Creating a trauma sensitive classroom
Over the last 2.5 years I have held a specialist role in my Local Authority which centred upon supporting and imbedding trauma-informed practice with another service.
This blog can also be read with the companion piece: Using the Applied Trauma Responsive Classroom observation schedule.
The journey towards trauma informed practice
As part of this role I have been on an immersive journey with trauma-informed practice. I have had to develop my understanding of the research, literature, projects and applied practice to be able to offer the most effective support I could. I think that when we consider trauma-informed practice we must view this as a journey, it is not as simple as deciding we are going to become trauma-informed, it involves us reflecting and reconsidering our practice across many different facets. This journey takes time, resources, and commitment from members at each level of an organisation.
Our school staff have demonstrated incredible resilience throughout the COVID-19 pandemic and the associated difficulties with staffing, traumatic incidents and supporting cohorts who have missed out on their education. When supporting staff, I continue to hear common themes of being overwhelmed and overstretched, yet these staff are often eager for further support to meet the needs of their children. Schools want help and resources to respond to trauma, but do schools currently have the capacity to enter a reflective journey akin to that I have described above?
Ever the pragmatic realist, I wanted to offer education staff a simple and accessible way to apply trauma-informed approaches in the classroom. I am very aware that by supporting staff to support children, we are only focussed on one facet of a trauma-informed approach, nonetheless I feel this is a valuable starting point.
The Applied Trauma Responsive Classroom Model (ATRCM)
The ATRCM was created as a practical model to support classroom staff sequence their approaches and interventions with students in a trauma-responsive way. I had noticed that sequencing as a concept is often overlooked in responding to trauma, considering at what point we offer support and if this support is meeting the current needs of a child.
I developed the ATRCM by operationalising some of the brilliant research, theory, and literature I had been immersed in during my time considering trauma-informed practice. It was inspired by The Trauma Recovery Model (Skuse and Matthews, 2015) which is now becoming more widely used to meet the needs of children involved with the Youth Justice System.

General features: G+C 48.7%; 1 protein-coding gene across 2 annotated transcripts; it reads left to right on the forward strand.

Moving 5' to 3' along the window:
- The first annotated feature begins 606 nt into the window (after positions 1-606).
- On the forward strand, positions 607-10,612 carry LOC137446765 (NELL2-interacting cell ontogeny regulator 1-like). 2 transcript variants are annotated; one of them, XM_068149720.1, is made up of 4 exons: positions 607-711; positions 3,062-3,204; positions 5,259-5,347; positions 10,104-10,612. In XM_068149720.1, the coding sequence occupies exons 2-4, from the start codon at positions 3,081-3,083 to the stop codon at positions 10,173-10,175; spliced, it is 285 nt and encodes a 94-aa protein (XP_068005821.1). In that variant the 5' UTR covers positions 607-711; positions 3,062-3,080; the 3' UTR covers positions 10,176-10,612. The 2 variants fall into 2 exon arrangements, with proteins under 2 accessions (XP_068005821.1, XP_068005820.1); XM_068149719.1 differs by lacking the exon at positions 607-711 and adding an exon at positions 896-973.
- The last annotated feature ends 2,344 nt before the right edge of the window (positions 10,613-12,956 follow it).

I have found much of the literature and approaches written by Karen Treisman, Louise Bomber, and Kim Golding essential in developing my understanding and these have had a significant influence over the current model. In addition, I drew on the following theories to contribute to the model:
- Maslow’s Hierarchy of Needs (Maslow, 1943) which offers the most well-known model of sequencing at different levels of need.
- Borba’s building blocks of self-esteem (Borba, 1989) notably form the basis for some of the Emotional Literacy Support Assistant (ELSA) training. I felt aligning with this well-used model which also talks about meeting needs sequentially, would be helpful to build on an existing language.
- Bruce Perry also suggests a sequence of responses that will support a child to learn, think and reflect within his 3 R framework (Perry & Ablon, 2019). Perry’s 3 Rs run alongside the model.
I hope that the ATRCM can offer an operational framework, which education staff can use to apply the exciting and inspiring trauma-informed theory and resources that are already available to them.
I want the model to be freely available, to enable schools to consider, adapt and build their trauma responsive practice as part of the steps they may like to take on their trauma-informed journey.